The opinion of the court was delivered by: HOGAN
Thomas F. Hogan, U.S.D.J.
Michael Alan Crooker is a pro se plaintiff who is currently incarcerated at the federal penitentiary in Petersburg, Virginia. Under the Freedom of Information Act ("FOIA"), 5 U.S.C. § 552, Crooker seeks an order directing defendant United States Marshals Service to produce agency records maintained by the Service in his name. The matter is before the Court on defendant's unopposed motion to dismiss, pursuant to Rules 12(b)(1) and 12(b)(6) of the Federal Rules of Civil Procedure. In consideration of the entire record in this case, the Court shall grant defendant's motion to dismiss with prejudice.
The Court has conducted an exhaustive survey of federal court dockets to determine the number of FOIA and/or Privacy Act (5 U.S.C. § 552a) suits filed historically by plaintiff. This survey reveals that Crooker has become somewhat of an expert in FOIA/Privacy Act litigation. Since 1978, Crooker has filed at least sixty such actions.
See supra, Tables A-F.
On March 24, 1983, defendant in the present FOIA action received a letter from the plaintiff, which requested any records that were maintained by the defendant in his name. The Service construed Crooker's letter as a Privacy Act request, pursuant to 5 U.S.C. § 552a. The Service had a significant backlog of prior requests, and responded to such requests in the order in which they were received. Crooker v. United States Marshals Service, 577 F. Supp. 1217 (D.D.C. 1983). When the Service responded to plaintiff's request in April of 1983, it made plaintiff aware of its backlog, but advised him that it had begun to process his request. Id. Dissatisfied with the Service's response, Crooker filed suit in this Court (C.A. No. 83-1648). On October 28, 1983, Judge June Green of this Court granted the Service's motion to dismiss, because Crooker had failed to exhaust administrative remedies. Id. at 1217-18. Dismissal was without prejudice.
Subsequently, Crooker filed in this Court another FOIA case against the Service (C.A. No. 85-2599), alleging that defendant had illegally withheld records maintained in Crooker's name. The Service moved to dismiss, or, in the alternative, for summary judgment, contending that the information sought by plaintiff had been validly withheld under FOIA exemptions (b)(5) ("inter-agency or intra-agency memorandums or letters") and (b)(7) ("investigatory records compiled for law enforcement purposes"). Crooker failed to oppose the Service's motion. After evaluating the merits of the Service's exemption arguments, Judge Oberdorfer granted the motion in toto, and dismissed the FOIA complaint with prejudice (Order of December 16, 1985).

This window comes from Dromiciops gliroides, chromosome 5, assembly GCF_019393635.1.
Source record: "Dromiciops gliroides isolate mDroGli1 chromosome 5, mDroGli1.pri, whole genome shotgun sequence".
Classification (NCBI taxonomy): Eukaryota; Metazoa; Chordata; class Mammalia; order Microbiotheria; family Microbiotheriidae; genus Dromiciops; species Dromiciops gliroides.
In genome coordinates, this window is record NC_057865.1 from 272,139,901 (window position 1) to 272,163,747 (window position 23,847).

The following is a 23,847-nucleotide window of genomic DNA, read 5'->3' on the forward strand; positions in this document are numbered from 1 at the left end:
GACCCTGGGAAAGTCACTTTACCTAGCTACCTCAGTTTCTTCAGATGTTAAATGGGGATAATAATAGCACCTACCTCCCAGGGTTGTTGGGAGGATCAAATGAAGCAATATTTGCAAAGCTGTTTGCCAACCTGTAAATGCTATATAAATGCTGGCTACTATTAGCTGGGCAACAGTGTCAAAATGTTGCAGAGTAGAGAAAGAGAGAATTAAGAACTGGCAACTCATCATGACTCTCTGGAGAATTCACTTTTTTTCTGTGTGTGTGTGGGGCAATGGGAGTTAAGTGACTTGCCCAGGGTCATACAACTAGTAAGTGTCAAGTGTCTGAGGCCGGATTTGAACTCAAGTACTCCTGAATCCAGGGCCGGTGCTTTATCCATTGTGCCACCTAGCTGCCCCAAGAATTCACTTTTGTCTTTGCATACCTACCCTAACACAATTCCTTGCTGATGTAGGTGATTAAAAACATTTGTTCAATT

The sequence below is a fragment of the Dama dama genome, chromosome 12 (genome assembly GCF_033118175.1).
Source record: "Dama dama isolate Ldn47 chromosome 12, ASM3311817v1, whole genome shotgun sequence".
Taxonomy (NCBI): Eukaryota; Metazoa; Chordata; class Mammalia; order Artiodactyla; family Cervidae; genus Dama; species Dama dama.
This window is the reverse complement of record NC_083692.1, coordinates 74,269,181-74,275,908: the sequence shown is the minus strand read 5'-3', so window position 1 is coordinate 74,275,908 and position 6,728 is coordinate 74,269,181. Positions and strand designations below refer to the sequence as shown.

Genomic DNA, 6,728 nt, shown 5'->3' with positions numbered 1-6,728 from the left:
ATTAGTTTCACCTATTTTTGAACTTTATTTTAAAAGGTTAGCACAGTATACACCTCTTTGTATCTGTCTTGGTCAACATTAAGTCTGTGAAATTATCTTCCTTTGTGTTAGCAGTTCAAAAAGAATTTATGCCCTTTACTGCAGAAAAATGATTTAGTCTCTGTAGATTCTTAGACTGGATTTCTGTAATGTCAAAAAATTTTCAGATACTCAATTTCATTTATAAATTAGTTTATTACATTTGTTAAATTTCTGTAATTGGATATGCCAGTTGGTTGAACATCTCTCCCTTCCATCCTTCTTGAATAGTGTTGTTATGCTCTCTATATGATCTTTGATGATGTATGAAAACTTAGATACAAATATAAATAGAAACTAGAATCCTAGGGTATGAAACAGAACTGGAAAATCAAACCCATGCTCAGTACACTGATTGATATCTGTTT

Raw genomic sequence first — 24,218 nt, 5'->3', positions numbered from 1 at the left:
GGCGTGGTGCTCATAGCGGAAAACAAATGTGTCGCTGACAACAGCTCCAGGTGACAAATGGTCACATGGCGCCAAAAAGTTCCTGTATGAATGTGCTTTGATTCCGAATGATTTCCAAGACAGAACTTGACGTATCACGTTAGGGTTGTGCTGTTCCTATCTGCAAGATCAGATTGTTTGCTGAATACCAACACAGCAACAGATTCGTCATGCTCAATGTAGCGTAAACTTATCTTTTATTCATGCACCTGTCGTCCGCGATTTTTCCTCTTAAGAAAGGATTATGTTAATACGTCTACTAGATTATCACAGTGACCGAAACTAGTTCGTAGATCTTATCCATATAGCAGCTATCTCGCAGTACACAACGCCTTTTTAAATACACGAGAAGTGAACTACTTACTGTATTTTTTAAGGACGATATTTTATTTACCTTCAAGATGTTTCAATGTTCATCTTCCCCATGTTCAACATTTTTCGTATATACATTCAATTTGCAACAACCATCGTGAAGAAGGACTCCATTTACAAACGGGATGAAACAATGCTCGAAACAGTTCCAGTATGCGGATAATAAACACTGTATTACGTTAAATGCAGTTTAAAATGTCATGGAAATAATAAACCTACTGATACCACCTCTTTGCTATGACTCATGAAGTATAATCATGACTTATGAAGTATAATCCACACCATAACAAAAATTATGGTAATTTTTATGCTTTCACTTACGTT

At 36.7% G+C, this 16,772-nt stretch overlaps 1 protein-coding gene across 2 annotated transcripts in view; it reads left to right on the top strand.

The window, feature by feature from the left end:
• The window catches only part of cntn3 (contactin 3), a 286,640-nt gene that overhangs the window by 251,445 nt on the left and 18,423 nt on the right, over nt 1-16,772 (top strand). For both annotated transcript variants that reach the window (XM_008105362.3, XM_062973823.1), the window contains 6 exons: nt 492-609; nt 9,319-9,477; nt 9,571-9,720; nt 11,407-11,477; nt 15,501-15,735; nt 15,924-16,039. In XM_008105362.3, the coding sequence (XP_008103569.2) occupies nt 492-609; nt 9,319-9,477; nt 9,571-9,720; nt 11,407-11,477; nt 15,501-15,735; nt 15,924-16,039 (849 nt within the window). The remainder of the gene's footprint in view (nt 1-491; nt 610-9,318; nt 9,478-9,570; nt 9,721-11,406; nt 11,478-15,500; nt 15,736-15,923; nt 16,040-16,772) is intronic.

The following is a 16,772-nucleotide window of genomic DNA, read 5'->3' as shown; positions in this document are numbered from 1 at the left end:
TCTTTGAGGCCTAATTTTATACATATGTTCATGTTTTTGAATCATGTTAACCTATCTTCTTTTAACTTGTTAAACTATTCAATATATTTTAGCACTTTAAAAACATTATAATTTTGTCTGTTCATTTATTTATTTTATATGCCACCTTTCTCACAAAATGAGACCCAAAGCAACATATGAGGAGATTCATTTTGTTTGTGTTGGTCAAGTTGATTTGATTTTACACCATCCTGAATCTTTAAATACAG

The res judicata implication of Judge Oberdorfer's order (see also Memorandum Opinion of December 16, 1985) is obvious with respect to the present FOIA action. Moreover, Crooker has failed again to oppose a motion to dismiss filed by the Service.
Therefore, after evaluation of the complaint and the merits of defendant's unopposed motion, the Court shall grant the Service's motion, and enter an order dismissing this action with prejudice (again).
Furthermore, given the plethora of FOIA and/or Privacy Act suits filed by plaintiff over the last eight years, which name several agencies as defendants time and time again, see supra note 1 and accompanying text, and the fact that plaintiff fails routinely to oppose motions to dismiss, see, e.g., supra note 2; infra, Tables A-F), it is evident that Crooker's litigation efforts have been for purposes of harassment -- i.e., not exercised in good faith as required by Fed. R. Civ. P. 11. Accordingly, as a sanction under Rule 11, the Court shall enter an order requiring the plaintiff, when filing any further FOIA and/or Privacy Act complaints in this Court that name any of the aforementioned agencies as defendants, to attach thereto a memorandum of law stating why the doctrine of res judicata does not bar the intended suit (i.e., a memorandum showing that the FOIA or Privacy Act request has not been previously ruled upon by a district court).
TABLE OF CONTENTS
A. TABLE OF AGENCY CASES Slip Op. at 1
B. UNREPORTED CASES: DISTRICT OF COLUMBIA CIRCUIT Slip Op. at 2-10
C. REPORTED CASES: DISTRICT OF COLUMBIA CIRCUIT Slip Op. at 11-14
D. REPORTED CASES: FIRST AND SECOND CIRCUITS Slip Op. at 15-17
E. UNREPORTED CASES: FIRST AND SECOND CIRCUITS Slip Op. at 18-19
F. INFORMATION REQUESTED FROM UNITED STATES ATTORNEY'S
OFFICES Slip Op. at 20
A. TABLE OF AGENCY CASES
Number of Cases Number of Cases Cases filed
filed in the Appealed in the 1st
D.C. Circuit in the D.C. and 2nd
naming Circuit naming Circuit
agency agency naming
AGENCY agency *
United States Department
of Justice 10 2 13
United States Department
of Treasury Bureau of
Alcohol, Tobacco and Firearms 8 4 2
Federal Bureau of Prisons 5 1 1
United States Marshal's
Service 3 2
Administration 2 1 7
Federal Bureau of
Investigation 3 1 2
United States Parole
United States Secret
Agency 2 1
Office of the Pardon
United States Postal
Department of the Army 1
United States Department
of State 1 1
Internal Revenue Service 1 1
Office of the Attorney
Office of the Solicitor
General 1 1
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